Lacking Spice

glasshouse (2)The stage was set for Tasting Australia’s first Glasshouse Kitchen dinner: Town Square in the centre of Adelaide’s Victoria Square; half a dozen double gabled glasshouses had been beautifully decorated with fairy lights and flowers, intimate as a private dining room, yet set in a public space; chefs had flown in from across Australia and as far afield as Chile. Prices were high, expectations were higher. The atmosphere was convivial, the staff welcoming, the mood enthusiastic. It was set to be a show stopper.

For opening night, the theme was spice. I’m not necessarily talking chilli hot, but piquant. Yet, as the dishes arrived, the menu seemed disparate and the wow factor of the food was distinctly lacking. And, of the four chefs to perform, only one seemed to have read the memo about spiciness.

Benjamin Cooper’s Pork Belly and Death Sauce was served with a glass of McLaren Vale Grenache. As the secondglasshouse2 offering on the menu, it was, without doubt, the star turn. Apparently, it is also a star turn in his restaurant, Chin Chin, in Sydney’s Surry Hills. And, as the only truly spicy offering, it did not suffer by comparison.

A melt-in-the mouth wedge of pork belly topped with perfectly crisped crackling had been laid on a bed of scud chilli Death Sauce. Beware dipping your finger. On its own, it’s like a punch in the mouth for heat content. Yet somehow, combined with the pork belly, it reduced the near-death experience to a satisfying flash of heat and flavour.  This Asian inspired dish was accompanied by a fennel and plum pickle for a splash of crunch and vinegar to cut through the cholesterol. The presentation was simple, but the taste hit the mark. And the SC Pannell Grenache was a great co-star.

Cooper was joined by three acclaimed chefs who, together, choreographed a four-course dinner that aimed for the Glasshouse1flavourful and exotic. Unfortunately, for me, their combined efforts fell far short of expectations.

Matt Breen, of Templo in Hobart, had cooked whole Ngeringa leeks in buttermilk over a fire pit and served it on a bed of creamy burrata. While the leeks were moreish and incredibly tender, the spiced salt, hazelnut and fennel mix provided texture but only made a tiny impact on the taste buds. The accompanying Unico Zelo Esoterico wine was unusual. A cloudy white wine blend of grapes that originated in Georgia, it is left on the skins, so the tannins are incredibly astringent and dry out the mouth in an instant. Best with food, it did little to enhance this delicious but modest vegetable dish.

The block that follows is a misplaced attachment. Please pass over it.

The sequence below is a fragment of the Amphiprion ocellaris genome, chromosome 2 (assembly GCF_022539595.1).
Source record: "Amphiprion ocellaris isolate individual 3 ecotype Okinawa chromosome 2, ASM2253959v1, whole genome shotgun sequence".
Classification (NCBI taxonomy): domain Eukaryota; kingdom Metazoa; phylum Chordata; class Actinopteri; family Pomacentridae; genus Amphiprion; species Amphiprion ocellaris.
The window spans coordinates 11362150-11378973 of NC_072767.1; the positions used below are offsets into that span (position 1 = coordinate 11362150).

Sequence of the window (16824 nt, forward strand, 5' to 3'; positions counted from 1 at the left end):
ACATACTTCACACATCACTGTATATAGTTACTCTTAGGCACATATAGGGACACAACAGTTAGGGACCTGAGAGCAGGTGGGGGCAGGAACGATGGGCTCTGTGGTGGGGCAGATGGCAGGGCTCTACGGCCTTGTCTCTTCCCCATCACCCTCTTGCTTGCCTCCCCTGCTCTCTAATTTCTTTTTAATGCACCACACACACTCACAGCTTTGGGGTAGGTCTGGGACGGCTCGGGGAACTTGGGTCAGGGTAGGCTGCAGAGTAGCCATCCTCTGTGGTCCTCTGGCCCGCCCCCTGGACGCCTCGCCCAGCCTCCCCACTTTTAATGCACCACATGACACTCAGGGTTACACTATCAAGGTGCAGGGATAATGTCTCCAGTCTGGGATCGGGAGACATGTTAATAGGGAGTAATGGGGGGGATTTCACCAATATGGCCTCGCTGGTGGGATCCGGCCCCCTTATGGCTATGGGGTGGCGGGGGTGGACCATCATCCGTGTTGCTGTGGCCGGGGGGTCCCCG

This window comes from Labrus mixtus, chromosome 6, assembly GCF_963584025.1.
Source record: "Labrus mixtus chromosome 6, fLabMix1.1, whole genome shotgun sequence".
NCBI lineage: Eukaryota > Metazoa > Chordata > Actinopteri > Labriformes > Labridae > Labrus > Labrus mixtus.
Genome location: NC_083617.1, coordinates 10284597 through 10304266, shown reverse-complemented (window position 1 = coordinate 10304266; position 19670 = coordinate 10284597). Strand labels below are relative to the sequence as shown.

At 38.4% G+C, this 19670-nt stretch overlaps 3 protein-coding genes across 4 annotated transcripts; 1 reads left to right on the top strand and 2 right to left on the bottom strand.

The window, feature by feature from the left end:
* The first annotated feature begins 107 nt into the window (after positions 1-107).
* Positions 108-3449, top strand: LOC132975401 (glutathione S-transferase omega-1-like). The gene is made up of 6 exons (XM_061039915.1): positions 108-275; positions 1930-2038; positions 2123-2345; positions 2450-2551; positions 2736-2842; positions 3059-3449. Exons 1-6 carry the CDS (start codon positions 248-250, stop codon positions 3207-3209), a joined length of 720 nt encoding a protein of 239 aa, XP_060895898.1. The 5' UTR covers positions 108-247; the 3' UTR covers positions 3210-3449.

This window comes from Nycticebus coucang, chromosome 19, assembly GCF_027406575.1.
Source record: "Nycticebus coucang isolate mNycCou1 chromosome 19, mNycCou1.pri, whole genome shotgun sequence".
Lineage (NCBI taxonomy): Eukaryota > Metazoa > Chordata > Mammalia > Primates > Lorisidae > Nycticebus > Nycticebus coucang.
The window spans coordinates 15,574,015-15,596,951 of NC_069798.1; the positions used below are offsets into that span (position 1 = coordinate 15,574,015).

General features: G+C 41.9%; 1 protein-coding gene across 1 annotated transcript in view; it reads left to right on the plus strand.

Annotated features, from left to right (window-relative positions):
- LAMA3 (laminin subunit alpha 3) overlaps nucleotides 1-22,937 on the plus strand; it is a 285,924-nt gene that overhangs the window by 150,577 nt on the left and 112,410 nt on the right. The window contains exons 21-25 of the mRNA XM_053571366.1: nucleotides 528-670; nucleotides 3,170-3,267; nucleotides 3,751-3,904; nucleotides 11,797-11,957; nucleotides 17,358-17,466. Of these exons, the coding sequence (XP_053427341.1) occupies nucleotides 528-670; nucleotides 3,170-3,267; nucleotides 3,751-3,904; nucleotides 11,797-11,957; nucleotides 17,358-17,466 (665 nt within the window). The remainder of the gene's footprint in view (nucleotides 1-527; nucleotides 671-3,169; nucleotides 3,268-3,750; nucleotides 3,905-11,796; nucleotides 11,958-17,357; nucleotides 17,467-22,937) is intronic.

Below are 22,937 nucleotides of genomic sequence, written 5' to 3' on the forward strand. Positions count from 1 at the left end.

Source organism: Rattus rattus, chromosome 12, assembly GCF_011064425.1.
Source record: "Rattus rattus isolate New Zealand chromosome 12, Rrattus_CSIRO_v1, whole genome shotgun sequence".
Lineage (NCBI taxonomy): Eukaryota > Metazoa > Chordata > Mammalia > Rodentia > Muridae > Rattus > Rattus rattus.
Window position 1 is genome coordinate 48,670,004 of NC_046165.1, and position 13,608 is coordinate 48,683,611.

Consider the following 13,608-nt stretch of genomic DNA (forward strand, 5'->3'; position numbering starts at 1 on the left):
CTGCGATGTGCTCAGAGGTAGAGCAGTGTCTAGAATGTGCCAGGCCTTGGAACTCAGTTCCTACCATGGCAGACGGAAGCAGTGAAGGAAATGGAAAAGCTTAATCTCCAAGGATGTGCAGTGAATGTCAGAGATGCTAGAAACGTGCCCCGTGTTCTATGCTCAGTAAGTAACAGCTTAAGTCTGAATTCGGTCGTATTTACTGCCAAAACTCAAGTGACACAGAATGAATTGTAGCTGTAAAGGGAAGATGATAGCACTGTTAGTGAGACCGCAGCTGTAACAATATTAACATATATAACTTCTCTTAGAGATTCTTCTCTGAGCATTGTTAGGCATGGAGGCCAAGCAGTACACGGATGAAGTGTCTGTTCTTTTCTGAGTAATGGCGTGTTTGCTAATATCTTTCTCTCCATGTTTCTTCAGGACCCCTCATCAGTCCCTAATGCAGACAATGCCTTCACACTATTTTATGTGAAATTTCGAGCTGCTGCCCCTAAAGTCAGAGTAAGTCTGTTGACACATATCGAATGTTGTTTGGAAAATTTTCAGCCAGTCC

Chilean celebrity chef Rudolfo Guzman from Borago restaurant in Vitacura, took the head of a Spencer gulf glasshouse3Hiramasa or yellowtail king fish to create a twist on a traditional Chilean dish. Instead of the obvious fish soup, he served the entire head in a casing of fig leaves and grey damper (cooked al rescoldo – in ash). Entirely unspiced, and containing only a teaspoon of flesh among a challenging web of cartilage, it was undercooked and uninviting. It was served with a side plate of thick-stemmed, rubbery mushroom and artichoke foam, strong on texture but light on flavour. For a modicum of lift, we were given a deeply satisfying Ashton Hills Pinot Noir.

 

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Finally, Greggory Hill, owner of Adelaide’s Hispanic Mechanic, created a dessert with an interesting concept that he didn’t quite pull off. Hill is fond of plantains, those fibrous, starchy bananas that are best cooked before eating. He used these to create an edible plantain and chocolate basket filled with a scoop of banana, pear and passionfruit sorbet, and a squirt of canned cream. Apparently, crushing the basket into the ice-cream would have improved the experience, but try as I might, I couldn’t crack it. There was a mildly spicy sting on the tongue from the sorbet, but the overall effect was bland. Fortunately, there was a rich, 21-year old Seppeltsfield Para port to accompany it.

As an expensive showcase for Tasting Australia, the mood and atmosphere were uplifting, and we had a thoroughly entertaining evening, but the food was underwhelming, despite some big names and some big wines.

*Thanks to Google for the photo of the glasshouse. The rest are mine own!

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